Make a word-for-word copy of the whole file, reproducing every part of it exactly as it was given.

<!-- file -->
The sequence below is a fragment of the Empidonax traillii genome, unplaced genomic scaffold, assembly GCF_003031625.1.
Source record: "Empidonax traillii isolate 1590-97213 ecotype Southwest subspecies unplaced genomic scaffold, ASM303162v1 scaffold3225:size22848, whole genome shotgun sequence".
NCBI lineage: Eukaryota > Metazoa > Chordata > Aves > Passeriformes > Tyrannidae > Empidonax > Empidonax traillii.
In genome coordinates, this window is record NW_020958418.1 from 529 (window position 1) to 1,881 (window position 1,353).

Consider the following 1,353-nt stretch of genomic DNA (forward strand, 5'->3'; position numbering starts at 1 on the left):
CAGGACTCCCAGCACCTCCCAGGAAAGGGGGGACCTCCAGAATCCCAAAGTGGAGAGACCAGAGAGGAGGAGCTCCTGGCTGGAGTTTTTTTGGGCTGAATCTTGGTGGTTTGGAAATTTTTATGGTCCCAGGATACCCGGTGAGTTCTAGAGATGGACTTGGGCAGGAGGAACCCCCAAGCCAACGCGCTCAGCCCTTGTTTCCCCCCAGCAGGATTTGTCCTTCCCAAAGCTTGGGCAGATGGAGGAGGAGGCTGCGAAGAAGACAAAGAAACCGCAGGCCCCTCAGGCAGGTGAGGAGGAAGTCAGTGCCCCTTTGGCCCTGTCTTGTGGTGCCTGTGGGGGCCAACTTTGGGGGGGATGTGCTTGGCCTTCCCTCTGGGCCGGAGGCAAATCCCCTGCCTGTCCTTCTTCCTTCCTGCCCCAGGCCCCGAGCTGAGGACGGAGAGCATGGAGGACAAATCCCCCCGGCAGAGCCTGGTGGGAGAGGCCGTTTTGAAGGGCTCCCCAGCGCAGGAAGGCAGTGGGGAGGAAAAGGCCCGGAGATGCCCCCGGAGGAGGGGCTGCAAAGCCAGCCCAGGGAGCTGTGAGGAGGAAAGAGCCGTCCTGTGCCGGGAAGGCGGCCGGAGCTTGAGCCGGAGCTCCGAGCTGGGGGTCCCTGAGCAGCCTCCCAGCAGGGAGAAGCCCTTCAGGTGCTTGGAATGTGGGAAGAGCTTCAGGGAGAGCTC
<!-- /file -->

The sequence below is a fragment of the Empidonax traillii genome, unplaced genomic scaffold, assembly GCF_003031625.1.
Source record: "Empidonax traillii isolate 1590-97213 ecotype Southwest subspecies unplaced genomic scaffold, ASM303162v1 scaffold3225:size22848, whole genome shotgun sequence".
NCBI lineage: Eukaryota > Metazoa > Chordata > Aves > Passeriformes > Tyrannidae > Empidonax > Empidonax traillii.
In genome coordinates, this window is record NW_020958418.1 from 529 (window position 1) to 1,881 (window position 1,353).

Consider the following 1,353-nt stretch of genomic DNA (forward strand, 5'->3'; position numbering starts at 1 on the left):
CAGGACTCCCAGCACCTCCCAGGAAAGGGGGGACCTCCAGAATCCCAAAGTGGAGAGACCAGAGAGGAGGAGCTCCTGGCTGGAGTTTTTTTGGGCTGAATCTTGGTGGTTTGGAAATTTTTATGGTCCCAGGATACCCGGTGAGTTCTAGAGATGGACTTGGGCAGGAGGAACCCCCAAGCCAACGCGCTCAGCCCTTGTTTCCCCCCAGCAGGATTTGTCCTTCCCAAAGCTTGGGCAGATGGAGGAGGAGGCTGCGAAGAAGACAAAGAAACCGCAGGCCCCTCAGGCAGGTGAGGAGGAAGTCAGTGCCCCTTTGGCCCTGTCTTGTGGTGCCTGTGGGGGCCAACTTTGGGGGGGATGTGCTTGGCCTTCCCTCTGGGCCGGAGGCAAATCCCCTGCCTGTCCTTCTTCCTTCCTGCCCCAGGCCCCGAGCTGAGGACGGAGAGCATGGAGGACAAATCCCCCCGGCAGAGCCTGGTGGGAGAGGCCGTTTTGAAGGGCTCCCCAGCGCAGGAAGGCAGTGGGGAGGAAAAGGCCCGGAGATGCCCCCGGAGGAGGGGCTGCAAAGCCAGCCCAGGGAGCTGTGAGGAGGAAAGAGCCGTCCTGTGCCGGGAAGGCGGCCGGAGCTTGAGCCGGAGCTCCGAGCTGGGGGTCCCTGAGCAGCCTCCCAGCAGGGAGAAGCCCTTCAGGTGCTTGGAATGTGGGAAGAGCTTCAGGGAGAGCTC